“I keep telling her to go to college only in Jeans and T-Shirt”, Bodhan said, sure of his change-maker credentials. “But she refuses to take a stand. This is oppressive and regressive, both”, he ended with a flourish.
“We should ask her, should we not? Who are we to decide if she feels oppressed?”. Sameer finally joined in the conversation, almost feeling up to the bracing wind that flew across that table everyday, keeping aantel adda aloft.
“She would not know oppression if she saw it. We grew up in that tiny town, remember? Where all girls were expected to do was follow the rules. All Mili has to do is to spot a rule from far away, and she will rush to make it her own”, grinned Bodhan. He felt a sense of ownership for his sister’s thoughts. After all who could know her better than her own brother. They had not grown up together. Bodhan had been sent to Calcutta early for his education. Mili had come here only three years ago, and had just started college.
“She will make some mother in law very happy”, chimed in a distant aunt who had joined them at the table for evening tea. There were always some relatives who dropped by everyday. They lived close to the city’s busiest market, so anyone who came out shopping came over for a bit of a rest, a little gossip and of course the delicious food that Maasi’s kitchen kept rolling out. Today it was a mutton chop, and the aunt had already had two. Maasi’s table always had more, but she clearly held the reins.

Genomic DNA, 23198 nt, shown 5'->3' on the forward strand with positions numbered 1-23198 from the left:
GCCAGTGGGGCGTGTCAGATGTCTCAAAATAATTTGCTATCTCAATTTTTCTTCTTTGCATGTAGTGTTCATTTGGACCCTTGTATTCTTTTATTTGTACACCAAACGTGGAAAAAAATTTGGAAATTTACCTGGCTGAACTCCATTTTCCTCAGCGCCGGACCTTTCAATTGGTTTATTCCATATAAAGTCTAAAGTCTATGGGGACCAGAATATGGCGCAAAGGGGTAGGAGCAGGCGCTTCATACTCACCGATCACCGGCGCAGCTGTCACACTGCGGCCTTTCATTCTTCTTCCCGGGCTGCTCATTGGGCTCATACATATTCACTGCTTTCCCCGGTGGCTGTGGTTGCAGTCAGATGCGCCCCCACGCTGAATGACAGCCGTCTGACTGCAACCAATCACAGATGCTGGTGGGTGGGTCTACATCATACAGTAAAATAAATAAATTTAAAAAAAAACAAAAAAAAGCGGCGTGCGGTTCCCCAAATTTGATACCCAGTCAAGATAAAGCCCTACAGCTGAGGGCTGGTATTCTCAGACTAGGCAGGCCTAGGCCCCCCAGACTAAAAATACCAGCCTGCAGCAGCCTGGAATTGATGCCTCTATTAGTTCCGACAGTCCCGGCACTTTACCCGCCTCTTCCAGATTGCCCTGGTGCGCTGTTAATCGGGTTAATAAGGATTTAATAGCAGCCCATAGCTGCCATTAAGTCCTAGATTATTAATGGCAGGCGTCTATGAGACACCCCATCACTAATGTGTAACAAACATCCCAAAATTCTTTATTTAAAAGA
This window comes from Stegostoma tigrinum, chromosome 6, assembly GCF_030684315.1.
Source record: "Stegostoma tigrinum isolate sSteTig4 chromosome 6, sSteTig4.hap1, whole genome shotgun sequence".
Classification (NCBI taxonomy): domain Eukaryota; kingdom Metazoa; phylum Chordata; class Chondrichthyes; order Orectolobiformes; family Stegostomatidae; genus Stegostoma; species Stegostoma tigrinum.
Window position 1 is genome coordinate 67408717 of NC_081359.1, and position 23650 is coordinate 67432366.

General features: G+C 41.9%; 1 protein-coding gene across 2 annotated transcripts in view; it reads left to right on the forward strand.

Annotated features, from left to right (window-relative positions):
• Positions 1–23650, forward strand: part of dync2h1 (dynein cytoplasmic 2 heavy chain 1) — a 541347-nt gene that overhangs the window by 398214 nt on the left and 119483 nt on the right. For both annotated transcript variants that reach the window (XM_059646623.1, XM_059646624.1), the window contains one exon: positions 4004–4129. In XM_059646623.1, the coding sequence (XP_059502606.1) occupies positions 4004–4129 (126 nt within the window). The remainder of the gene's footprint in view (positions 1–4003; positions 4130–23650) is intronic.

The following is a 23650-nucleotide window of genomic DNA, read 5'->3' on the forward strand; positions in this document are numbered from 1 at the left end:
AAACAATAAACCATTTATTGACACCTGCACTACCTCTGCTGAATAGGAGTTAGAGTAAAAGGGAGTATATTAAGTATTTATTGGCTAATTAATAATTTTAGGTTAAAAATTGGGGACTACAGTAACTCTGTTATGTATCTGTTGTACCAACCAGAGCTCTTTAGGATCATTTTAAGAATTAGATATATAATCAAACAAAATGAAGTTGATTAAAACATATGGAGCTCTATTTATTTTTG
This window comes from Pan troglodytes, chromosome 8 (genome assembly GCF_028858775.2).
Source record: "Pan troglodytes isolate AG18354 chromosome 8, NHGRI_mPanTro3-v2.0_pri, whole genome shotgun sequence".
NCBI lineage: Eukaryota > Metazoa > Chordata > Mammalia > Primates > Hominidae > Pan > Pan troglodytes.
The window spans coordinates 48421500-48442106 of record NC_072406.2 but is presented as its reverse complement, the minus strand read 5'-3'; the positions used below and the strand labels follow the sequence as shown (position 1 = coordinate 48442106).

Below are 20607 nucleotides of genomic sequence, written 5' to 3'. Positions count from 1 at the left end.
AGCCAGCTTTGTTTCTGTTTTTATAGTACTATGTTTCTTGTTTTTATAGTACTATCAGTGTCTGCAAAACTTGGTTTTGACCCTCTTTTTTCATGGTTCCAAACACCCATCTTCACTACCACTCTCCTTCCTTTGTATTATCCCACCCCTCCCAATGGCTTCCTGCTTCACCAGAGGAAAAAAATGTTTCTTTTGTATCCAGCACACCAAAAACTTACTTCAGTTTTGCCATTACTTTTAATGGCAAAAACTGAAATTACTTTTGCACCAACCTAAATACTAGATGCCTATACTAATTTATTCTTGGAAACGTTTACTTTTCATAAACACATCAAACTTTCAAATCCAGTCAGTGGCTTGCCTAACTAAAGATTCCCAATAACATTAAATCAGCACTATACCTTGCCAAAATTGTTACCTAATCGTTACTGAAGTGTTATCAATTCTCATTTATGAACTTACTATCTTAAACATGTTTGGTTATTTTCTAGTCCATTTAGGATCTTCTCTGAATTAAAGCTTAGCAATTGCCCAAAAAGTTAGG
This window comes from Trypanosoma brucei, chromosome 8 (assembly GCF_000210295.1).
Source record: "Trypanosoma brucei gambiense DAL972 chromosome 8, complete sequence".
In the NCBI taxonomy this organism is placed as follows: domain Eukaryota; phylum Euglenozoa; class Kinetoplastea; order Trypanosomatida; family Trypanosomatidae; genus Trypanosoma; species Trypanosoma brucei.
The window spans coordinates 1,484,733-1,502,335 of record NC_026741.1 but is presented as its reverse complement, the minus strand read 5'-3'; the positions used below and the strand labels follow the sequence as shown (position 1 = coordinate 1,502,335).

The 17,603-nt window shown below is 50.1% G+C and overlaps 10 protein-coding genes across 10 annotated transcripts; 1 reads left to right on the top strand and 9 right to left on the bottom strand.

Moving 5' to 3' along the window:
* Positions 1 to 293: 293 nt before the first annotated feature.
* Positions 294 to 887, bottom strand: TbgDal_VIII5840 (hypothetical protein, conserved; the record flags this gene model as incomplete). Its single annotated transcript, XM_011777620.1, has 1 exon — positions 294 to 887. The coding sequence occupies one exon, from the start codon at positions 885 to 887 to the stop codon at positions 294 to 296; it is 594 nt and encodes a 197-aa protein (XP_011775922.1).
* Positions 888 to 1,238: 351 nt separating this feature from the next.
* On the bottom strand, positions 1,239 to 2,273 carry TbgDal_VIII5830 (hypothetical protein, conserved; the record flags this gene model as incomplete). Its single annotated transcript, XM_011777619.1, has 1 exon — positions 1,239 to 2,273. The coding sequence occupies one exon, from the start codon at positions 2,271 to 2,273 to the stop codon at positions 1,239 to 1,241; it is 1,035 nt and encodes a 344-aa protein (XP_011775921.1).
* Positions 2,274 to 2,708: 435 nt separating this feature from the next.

“Would you like some more tea?”, asked Maasi, raising the teapot that sat to her right. Didi grinned, and looked away. There was no one who was better at shutting up random voices than Maasi. The aunt did not even know how neatly she had been bypassed, as her cup was passed back to Maasi for a refill.
“Mili is doing very well at college”, said Maasi as she refilled the cup. “She has chosen to study philosophy and economics, and I think she will be able to use her learning to do much good”.